MADMAN: The economy is on the move IF you happen to be in the top one percent of all wage earners. For the rest of us, the economy is stagnant, at best and catastrophic, at its worst.
Government has grown by some twenty percent since Bush took over. That's twenty percent more payroll; twenty percent more benefits; and twenty percent more Americans being paid by the US taxpayer. Due to the high costs of health care (discussed more later) and other small business costs, "more enterprise" doesn't include small business in the Bush vernacular. In truth, you had better be a large, global corporation with ties to the GOP and the Bush administration if you want to make money in the Bush economy.
BUSH: First, we must balance the federal budget. We can do so without raising taxes.
MADMAN: Welcome to Bush's very own, very special Fantasy Island, where all of your dreams come true, if you wish them. The only way we can get to a balanced budget - similar to the burgeoning one he inherited from Bill Clinton - is to take the step of taking back the grand and grandiose tax cuts from the very rich in this nation. Both Ronald Reagan and Bush(41) knew that and realized that they had to raise taxes to help keep America's head above water. This Bush administration isn't even willing to institute a pay-as-you-go method of paying for government, mush less passing a balanced budget amendment. Let's face it, in the past six years of the Bush-GOP majority, a balanced budget has been one of the furthest things from the mind of Bush. Or as Vice President Dick Cheney told then-Secretary of the Treasury Paul O'Neill "Reagan proved that deficits don't matter."
BUSH: In 2005 alone, the number of earmarks grew to over 13,000 and totaled nearly $18 billion.
MADMAN: Bush seems to forget that those 13,000-plus earmarks and their $18 billion price tag were passed by the REPUBLICANS. In fact, during the new DEMOCRATIC majority's first 1,000 hour agenda, they wouldn't allow the GOP to place earmarks in any of these important bills. No bridges to nowhere for you, Senator Stevens (REPUBLICAN-AK).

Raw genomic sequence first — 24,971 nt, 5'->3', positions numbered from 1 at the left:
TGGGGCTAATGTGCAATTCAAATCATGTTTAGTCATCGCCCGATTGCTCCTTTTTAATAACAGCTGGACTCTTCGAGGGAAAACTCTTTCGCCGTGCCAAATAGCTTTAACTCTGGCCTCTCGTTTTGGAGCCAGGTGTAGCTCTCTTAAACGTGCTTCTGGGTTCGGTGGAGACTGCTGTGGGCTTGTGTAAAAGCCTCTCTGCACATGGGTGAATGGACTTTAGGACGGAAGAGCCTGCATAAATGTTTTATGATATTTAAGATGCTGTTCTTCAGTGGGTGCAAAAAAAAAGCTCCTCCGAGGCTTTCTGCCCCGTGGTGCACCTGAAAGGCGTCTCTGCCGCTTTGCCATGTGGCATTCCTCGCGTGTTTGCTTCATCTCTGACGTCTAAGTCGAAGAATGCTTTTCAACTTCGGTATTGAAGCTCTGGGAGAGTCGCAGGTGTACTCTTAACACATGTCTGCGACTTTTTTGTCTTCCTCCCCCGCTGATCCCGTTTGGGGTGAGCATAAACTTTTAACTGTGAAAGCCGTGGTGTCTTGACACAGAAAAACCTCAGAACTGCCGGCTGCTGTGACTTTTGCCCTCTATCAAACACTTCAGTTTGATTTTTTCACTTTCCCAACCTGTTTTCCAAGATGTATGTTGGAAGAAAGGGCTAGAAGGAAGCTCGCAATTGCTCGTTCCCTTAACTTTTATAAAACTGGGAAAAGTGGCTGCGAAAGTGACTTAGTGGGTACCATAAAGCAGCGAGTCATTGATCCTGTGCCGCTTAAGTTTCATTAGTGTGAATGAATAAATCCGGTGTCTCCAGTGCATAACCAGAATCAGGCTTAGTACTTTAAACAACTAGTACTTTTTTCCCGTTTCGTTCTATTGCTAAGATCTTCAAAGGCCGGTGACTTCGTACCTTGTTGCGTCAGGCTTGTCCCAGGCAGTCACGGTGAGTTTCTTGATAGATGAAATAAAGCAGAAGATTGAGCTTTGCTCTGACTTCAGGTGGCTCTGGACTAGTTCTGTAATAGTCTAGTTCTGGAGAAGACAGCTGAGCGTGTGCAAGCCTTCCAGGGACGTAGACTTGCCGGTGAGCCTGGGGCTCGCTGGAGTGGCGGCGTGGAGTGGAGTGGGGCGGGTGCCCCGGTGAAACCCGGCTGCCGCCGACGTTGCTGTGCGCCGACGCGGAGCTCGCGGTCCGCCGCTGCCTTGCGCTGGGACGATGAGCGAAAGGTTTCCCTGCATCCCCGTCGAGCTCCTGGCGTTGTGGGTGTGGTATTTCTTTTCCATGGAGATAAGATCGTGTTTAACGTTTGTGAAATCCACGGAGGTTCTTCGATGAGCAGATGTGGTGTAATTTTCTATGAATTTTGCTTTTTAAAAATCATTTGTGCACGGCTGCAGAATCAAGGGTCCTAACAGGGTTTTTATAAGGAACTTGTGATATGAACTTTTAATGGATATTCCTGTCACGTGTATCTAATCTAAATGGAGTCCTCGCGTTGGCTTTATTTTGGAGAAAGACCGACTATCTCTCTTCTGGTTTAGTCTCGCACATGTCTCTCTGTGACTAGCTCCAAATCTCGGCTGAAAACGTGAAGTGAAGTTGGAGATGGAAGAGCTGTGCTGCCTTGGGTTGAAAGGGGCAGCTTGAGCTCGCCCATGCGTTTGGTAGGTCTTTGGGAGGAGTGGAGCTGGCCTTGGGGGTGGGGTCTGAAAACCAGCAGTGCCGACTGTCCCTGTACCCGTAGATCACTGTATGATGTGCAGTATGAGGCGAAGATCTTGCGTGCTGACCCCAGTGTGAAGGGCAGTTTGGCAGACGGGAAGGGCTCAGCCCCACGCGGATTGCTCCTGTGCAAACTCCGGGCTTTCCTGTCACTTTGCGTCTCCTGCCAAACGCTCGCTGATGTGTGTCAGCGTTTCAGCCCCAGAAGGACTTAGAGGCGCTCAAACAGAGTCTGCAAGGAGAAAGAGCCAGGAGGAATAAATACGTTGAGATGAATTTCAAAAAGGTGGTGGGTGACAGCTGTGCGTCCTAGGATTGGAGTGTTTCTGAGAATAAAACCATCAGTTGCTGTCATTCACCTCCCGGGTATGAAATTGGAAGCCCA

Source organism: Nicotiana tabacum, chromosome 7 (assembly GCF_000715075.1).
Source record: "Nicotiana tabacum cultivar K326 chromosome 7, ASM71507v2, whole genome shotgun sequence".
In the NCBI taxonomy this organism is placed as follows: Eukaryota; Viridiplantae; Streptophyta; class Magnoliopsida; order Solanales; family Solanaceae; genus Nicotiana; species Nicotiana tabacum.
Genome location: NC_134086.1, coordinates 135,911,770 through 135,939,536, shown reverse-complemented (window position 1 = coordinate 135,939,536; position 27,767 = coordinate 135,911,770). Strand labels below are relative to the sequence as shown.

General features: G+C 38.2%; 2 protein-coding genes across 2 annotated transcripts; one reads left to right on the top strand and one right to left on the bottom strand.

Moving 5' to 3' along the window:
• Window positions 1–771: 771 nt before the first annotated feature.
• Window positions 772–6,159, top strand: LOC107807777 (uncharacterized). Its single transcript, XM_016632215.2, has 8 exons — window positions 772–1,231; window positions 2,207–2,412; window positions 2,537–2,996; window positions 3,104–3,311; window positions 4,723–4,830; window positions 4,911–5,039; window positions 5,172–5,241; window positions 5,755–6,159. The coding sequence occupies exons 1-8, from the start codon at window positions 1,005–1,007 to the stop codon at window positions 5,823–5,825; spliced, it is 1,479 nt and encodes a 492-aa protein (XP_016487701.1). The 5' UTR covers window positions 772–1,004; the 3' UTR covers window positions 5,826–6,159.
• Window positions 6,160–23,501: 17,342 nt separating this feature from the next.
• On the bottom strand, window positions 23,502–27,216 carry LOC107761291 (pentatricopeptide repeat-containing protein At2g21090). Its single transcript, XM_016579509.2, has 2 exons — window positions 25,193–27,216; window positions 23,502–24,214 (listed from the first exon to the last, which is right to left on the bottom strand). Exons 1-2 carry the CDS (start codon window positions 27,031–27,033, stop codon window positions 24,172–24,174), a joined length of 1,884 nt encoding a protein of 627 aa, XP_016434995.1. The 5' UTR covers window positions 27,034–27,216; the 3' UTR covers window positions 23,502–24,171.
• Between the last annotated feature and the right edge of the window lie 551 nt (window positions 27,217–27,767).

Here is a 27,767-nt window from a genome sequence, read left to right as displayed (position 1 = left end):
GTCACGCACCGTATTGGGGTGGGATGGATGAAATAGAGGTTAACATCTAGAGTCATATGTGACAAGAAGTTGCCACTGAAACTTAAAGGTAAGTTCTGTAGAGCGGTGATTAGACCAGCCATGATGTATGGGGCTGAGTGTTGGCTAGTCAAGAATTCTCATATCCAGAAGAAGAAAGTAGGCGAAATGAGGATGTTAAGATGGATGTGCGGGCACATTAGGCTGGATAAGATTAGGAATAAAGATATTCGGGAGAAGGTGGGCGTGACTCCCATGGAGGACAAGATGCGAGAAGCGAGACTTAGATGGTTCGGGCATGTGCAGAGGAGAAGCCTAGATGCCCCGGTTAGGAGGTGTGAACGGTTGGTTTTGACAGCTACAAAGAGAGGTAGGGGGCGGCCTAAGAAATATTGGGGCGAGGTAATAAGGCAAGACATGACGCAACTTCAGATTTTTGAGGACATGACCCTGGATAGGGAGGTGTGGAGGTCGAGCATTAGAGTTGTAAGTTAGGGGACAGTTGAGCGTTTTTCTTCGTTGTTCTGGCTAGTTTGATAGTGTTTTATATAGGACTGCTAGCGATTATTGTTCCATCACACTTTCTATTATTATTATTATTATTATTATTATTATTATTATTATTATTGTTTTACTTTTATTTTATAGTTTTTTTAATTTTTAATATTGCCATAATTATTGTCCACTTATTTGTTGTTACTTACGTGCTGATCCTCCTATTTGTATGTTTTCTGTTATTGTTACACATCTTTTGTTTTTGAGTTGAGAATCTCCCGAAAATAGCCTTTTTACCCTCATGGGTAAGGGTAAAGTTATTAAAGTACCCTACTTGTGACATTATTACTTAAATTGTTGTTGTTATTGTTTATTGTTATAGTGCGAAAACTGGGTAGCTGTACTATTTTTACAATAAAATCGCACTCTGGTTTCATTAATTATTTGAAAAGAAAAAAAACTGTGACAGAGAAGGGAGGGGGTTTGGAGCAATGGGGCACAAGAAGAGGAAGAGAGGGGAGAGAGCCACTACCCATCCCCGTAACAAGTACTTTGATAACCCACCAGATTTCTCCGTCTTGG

BUSH: And, finally, to keep this economy strong we must take on the challenge of entitlements. Social Security and Medicare and Medicaid are commitments of conscience, and so it is our duty to keep them permanently sound.
MADMAN: Hold onto your wallets, boys and girls. He's coming for your last dollar once again.
BUSH: (1) A future of hope and opportunity requires that all our citizens have affordable and available health care... many Americans cannot afford a health insurance policy.
(2) Families with health insurance will pay no income on payroll tax -- or payroll taxes on $15,000 of their income. Single Americans with health insurance will pay no income or payroll taxes on $7,500 of their income.
(3) For Americans who now purchase health insurance on their own, this proposal would mean a substantial tax savings -- $4,500 for a family of four making $60,000 a year.
MADMAN: (1) Tax deductions and health care savings accounts will not a health care plan make. Offering poor, working Americans a tax deduction, when they pay almost no taxes as it stands at all, is akin to offering a thirsty man a glass without water and telling him that as soon as he can find some water, he'll be able to drink it.
(2) Reading between the lines here, we see that Americans whose health care plans are more than $15,000 (for a family) or $7,500 (individual) will have to pay taxes on any earned income above that magic number. So, if you have a choice of a standard health care plan from your company which requires you to see a only a doctor who accepts the plan (an HMO type plan), you might be alright. (That is unless you consider the rising costs of deductibles, co-pays and the lowered annual maximums, just in case you get really sick.) However, if you have to take a better plan which allows you to go out-of-network, not only will you have to pay all of the above, but you'll also be subject to lowered insurance company payments (A.K.A. Usual and Customary), the downright refusal of payment (they're very creative when they deny you for a covered service - and it can take you a couple of days off just trying to get them to pay) and a new tax on any money you pay towards your health care coverage above that $15,000 a year number.